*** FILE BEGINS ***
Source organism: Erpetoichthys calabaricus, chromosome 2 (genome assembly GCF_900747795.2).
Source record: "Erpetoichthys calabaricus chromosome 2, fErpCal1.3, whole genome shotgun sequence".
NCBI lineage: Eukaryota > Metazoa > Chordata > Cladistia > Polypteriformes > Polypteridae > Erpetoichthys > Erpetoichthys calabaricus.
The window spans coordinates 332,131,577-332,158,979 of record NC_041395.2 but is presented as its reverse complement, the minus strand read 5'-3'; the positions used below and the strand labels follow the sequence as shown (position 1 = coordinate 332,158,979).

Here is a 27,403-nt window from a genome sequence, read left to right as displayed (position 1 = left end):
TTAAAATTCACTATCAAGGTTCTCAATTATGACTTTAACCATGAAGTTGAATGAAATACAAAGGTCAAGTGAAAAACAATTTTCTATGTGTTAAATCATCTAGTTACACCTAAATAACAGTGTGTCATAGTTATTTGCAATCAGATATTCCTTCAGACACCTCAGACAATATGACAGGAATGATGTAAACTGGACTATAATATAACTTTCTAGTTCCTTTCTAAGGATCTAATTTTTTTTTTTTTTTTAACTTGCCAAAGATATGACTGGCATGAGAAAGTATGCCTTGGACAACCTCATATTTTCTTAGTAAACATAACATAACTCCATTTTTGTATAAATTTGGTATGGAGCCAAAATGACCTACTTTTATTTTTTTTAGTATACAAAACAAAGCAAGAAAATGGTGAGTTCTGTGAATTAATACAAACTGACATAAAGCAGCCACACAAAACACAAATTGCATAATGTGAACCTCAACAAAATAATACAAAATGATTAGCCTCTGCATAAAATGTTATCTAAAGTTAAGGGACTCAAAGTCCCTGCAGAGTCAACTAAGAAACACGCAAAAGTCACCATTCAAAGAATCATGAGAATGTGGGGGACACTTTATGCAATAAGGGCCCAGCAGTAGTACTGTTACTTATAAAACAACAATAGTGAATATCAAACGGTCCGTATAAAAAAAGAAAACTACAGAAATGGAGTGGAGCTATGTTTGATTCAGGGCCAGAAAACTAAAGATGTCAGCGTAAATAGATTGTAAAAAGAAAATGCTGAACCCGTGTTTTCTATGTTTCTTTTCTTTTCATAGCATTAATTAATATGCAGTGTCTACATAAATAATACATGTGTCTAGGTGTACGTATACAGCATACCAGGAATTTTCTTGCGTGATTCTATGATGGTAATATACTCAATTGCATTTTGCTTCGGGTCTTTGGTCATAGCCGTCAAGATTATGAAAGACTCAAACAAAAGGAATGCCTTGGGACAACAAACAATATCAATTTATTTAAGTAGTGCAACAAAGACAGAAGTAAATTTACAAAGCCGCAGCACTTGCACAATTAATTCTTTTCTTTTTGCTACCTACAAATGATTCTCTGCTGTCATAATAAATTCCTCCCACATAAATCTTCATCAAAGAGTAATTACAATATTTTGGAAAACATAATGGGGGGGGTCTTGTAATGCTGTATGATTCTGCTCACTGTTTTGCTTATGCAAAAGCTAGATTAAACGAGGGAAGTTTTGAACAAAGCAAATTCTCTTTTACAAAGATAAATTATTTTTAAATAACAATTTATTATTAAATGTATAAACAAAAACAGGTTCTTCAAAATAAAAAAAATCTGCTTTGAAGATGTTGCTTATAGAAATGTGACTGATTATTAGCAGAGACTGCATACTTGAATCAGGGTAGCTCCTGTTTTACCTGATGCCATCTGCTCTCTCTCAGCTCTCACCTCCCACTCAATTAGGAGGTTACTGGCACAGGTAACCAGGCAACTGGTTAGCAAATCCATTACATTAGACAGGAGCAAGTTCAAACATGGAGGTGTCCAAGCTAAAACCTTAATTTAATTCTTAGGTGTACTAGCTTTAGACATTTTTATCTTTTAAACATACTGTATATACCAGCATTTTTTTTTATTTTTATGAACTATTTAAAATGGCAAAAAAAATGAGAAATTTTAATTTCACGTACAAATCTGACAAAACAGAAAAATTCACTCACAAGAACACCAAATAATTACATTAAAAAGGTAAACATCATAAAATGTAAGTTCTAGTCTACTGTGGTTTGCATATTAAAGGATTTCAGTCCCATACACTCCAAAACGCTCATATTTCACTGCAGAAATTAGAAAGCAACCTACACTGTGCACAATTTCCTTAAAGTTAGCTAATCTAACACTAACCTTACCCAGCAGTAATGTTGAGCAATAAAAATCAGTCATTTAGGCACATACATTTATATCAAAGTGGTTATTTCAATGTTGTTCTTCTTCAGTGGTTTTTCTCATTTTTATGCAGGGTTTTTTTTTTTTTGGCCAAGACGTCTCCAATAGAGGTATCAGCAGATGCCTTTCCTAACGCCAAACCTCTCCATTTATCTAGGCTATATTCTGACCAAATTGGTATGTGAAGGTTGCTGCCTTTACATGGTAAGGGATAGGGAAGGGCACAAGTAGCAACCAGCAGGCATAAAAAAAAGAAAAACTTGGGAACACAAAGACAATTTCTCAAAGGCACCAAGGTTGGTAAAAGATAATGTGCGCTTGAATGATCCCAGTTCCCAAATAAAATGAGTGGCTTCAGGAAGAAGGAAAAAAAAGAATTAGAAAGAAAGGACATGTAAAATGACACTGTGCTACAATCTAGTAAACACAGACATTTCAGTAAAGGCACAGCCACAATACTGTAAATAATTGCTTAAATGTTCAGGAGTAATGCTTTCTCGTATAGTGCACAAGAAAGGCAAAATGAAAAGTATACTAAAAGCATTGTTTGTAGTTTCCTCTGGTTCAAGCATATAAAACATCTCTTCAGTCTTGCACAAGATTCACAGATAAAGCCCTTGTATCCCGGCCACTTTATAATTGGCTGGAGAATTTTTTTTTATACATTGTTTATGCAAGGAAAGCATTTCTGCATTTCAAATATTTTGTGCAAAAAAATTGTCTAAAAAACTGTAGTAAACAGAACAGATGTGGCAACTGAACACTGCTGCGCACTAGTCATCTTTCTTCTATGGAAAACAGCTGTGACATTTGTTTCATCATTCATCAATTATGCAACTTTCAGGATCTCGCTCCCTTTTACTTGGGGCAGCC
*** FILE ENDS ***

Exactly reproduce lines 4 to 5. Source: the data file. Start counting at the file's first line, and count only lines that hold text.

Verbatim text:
The window spans coordinates 332,131,577-332,158,979 of record NC_041395.2 but is presented as its reverse complement, the minus strand read 5'-3'; the positions used below and the strand labels follow the sequence as shown (position 1 = coordinate 332,158,979).

Here is a 27,403-nt window from a genome sequence, read left to right as displayed (position 1 = left end):